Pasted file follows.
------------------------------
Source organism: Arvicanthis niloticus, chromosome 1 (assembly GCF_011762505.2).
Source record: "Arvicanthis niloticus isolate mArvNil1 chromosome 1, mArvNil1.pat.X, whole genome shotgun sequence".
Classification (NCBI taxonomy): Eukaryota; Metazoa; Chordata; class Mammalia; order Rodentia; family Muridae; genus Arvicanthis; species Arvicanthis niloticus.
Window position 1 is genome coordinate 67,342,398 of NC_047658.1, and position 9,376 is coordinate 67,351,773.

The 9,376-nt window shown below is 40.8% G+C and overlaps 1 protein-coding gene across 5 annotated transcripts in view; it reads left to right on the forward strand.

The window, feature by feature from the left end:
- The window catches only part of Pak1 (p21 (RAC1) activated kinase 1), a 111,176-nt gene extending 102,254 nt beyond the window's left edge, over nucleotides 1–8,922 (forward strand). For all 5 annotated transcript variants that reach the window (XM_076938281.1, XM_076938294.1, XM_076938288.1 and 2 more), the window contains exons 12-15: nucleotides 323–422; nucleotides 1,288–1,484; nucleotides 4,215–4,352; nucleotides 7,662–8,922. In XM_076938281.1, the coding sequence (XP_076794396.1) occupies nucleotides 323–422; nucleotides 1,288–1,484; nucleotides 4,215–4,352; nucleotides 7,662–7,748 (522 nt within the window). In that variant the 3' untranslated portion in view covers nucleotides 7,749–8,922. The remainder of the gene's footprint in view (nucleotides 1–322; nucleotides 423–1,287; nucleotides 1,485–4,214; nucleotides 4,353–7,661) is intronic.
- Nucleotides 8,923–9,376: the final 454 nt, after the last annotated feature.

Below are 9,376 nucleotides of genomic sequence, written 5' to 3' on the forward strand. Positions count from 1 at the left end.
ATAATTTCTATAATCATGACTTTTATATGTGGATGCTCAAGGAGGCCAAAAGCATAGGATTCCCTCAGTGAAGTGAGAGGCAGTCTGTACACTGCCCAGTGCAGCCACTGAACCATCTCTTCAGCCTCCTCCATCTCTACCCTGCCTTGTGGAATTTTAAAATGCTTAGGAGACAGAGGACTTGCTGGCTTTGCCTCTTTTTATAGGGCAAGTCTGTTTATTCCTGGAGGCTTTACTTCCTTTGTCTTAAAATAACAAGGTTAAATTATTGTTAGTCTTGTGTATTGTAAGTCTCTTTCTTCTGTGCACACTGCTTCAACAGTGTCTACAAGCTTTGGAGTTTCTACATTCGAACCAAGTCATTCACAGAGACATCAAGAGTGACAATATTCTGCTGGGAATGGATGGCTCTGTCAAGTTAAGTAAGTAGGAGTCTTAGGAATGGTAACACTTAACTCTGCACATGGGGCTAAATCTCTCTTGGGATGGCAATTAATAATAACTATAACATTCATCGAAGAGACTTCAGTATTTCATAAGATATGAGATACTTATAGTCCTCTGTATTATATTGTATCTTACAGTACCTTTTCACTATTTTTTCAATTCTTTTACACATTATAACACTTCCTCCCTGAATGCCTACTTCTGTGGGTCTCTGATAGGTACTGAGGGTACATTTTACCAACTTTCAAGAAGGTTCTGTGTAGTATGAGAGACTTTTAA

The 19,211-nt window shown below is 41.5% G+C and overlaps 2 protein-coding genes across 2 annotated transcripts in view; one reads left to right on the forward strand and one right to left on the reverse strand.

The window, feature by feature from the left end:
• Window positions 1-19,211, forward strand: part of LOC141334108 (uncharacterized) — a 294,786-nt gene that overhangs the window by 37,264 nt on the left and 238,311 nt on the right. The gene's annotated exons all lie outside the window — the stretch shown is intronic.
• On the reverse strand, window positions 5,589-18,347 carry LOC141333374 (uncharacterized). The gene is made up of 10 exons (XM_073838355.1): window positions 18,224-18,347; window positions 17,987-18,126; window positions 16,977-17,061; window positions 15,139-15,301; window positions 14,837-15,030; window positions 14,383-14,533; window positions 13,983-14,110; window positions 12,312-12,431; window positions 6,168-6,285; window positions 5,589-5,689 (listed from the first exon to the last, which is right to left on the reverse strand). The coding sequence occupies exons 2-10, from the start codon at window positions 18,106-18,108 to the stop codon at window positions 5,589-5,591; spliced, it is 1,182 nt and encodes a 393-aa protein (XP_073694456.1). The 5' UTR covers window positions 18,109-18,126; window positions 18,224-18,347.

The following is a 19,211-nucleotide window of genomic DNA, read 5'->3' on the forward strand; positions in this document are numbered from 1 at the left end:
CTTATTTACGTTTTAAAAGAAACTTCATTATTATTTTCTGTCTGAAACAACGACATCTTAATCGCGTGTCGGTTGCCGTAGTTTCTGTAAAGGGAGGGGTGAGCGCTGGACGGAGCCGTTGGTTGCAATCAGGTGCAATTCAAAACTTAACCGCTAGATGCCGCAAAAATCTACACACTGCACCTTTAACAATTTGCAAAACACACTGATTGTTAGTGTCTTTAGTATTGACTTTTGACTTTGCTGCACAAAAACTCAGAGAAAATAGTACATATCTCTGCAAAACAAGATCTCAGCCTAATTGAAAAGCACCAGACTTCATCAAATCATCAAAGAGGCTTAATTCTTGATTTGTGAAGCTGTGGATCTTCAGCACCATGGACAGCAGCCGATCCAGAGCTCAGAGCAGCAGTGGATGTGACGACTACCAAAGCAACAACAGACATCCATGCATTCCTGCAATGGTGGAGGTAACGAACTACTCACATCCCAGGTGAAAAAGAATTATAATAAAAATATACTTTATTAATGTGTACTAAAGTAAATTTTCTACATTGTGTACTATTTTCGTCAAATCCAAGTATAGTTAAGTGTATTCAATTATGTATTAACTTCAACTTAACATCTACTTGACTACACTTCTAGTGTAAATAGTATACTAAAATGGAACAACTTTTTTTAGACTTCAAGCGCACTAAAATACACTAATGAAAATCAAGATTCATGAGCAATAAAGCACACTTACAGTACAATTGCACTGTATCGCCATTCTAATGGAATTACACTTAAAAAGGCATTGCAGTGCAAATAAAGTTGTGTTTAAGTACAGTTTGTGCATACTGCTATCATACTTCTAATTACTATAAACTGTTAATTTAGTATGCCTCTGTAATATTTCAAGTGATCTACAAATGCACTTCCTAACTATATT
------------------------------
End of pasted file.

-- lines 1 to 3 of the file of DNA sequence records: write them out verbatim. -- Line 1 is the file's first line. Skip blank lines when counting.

Source organism: Arvicanthis niloticus, chromosome 1 (assembly GCF_011762505.2).
Source record: "Arvicanthis niloticus isolate mArvNil1 chromosome 1, mArvNil1.pat.X, whole genome shotgun sequence".
Classification (NCBI taxonomy): Eukaryota; Metazoa; Chordata; class Mammalia; order Rodentia; family Muridae; genus Arvicanthis; species Arvicanthis niloticus.